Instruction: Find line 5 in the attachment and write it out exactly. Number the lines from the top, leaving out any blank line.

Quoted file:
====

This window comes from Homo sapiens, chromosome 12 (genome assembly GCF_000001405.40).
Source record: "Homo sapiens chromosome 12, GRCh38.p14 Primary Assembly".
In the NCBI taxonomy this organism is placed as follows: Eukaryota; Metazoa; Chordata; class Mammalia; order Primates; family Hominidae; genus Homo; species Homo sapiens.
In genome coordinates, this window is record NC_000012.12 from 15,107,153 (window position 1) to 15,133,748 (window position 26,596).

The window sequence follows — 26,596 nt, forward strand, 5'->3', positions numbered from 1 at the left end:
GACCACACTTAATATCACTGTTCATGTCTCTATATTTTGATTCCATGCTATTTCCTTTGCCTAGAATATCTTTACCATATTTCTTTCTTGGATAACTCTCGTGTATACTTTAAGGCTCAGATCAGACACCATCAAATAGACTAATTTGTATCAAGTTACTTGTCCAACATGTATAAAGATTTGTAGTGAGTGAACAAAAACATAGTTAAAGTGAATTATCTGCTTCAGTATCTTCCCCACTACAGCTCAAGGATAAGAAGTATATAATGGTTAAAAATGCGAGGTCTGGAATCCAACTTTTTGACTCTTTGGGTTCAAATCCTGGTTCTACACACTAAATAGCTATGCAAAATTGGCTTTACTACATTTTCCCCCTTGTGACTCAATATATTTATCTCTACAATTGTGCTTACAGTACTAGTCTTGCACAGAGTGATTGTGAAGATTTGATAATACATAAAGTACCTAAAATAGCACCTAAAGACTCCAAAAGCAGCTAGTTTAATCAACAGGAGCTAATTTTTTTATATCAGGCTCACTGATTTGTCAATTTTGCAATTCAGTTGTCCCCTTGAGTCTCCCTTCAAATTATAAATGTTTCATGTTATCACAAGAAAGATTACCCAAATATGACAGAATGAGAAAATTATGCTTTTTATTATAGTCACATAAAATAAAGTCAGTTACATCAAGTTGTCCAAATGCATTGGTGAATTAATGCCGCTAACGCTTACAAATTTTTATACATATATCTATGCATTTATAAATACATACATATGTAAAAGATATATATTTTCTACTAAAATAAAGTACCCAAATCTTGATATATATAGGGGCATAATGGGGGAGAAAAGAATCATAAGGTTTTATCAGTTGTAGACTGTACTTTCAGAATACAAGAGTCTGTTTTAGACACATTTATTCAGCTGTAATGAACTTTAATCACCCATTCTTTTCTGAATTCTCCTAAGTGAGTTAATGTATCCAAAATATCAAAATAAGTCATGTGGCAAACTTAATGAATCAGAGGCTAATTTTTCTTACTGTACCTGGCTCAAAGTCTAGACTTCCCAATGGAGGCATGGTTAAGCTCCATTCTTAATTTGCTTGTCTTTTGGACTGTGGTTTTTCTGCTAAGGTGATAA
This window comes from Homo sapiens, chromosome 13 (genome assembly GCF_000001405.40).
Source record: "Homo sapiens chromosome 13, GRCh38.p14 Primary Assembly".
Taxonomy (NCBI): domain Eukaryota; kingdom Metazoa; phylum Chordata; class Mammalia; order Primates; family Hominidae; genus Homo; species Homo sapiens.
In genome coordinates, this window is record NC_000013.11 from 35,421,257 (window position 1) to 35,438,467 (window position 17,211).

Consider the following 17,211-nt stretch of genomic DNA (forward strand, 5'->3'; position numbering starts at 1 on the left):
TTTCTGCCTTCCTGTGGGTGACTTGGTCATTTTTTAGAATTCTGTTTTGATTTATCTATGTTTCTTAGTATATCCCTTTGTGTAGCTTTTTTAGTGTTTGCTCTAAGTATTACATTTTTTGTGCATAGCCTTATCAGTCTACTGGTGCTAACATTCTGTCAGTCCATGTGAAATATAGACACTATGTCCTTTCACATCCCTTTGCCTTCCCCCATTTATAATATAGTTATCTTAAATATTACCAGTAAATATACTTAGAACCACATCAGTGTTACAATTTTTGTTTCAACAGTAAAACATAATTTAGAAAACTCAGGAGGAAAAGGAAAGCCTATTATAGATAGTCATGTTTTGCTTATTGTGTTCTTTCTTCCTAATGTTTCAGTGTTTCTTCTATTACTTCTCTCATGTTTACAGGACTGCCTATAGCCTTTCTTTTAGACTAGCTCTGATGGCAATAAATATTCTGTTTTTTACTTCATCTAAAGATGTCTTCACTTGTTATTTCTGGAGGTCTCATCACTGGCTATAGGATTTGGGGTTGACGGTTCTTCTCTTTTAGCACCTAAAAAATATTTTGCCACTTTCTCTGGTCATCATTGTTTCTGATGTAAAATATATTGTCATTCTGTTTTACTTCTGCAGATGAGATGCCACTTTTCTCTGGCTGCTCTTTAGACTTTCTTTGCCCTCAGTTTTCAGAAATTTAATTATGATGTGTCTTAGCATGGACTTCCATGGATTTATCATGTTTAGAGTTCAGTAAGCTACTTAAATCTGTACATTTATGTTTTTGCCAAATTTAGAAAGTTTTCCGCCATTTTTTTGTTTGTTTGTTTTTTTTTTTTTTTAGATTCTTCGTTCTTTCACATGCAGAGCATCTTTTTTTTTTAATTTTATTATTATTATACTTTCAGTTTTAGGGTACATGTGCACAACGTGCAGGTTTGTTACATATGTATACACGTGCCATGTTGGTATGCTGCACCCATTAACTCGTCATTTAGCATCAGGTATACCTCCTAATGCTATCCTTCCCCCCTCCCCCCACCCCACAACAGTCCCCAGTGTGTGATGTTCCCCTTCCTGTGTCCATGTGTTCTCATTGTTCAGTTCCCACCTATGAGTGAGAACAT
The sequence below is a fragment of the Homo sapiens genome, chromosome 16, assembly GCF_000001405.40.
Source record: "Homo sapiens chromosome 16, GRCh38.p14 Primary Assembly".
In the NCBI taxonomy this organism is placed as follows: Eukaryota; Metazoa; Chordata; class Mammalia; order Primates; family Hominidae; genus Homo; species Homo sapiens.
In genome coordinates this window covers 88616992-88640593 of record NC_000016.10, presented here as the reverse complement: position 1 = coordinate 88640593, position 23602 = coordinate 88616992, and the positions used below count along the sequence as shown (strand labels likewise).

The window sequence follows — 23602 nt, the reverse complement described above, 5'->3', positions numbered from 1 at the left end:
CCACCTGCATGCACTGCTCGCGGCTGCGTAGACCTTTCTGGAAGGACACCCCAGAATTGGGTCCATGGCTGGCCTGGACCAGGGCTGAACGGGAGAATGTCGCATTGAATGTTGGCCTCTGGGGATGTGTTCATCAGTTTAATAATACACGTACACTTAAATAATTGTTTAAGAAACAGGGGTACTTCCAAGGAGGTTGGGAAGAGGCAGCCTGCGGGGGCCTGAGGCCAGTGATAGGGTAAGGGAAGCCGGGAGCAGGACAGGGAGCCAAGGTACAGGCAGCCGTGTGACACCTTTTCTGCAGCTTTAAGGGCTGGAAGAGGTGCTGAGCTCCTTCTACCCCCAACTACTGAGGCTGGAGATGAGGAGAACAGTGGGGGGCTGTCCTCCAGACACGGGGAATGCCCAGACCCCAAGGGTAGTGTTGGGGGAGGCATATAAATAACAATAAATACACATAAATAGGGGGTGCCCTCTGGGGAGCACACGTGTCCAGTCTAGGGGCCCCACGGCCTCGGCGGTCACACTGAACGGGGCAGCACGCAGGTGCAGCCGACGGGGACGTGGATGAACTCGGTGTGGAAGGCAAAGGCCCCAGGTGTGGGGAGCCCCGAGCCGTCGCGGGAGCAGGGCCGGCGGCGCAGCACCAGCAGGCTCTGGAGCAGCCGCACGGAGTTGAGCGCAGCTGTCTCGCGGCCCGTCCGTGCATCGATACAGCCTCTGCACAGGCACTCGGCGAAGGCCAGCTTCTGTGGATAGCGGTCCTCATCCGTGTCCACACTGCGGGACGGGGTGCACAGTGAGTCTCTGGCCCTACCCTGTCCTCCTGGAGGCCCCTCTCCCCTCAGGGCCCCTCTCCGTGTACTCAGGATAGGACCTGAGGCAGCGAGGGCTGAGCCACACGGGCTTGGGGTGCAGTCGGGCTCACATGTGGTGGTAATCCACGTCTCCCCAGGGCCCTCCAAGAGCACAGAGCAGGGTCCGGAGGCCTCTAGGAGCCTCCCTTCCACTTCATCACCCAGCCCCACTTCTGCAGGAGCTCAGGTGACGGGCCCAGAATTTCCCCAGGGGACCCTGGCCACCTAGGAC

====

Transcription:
The window sequence follows — 26,596 nt, forward strand, 5'->3', positions numbered from 1 at the left end: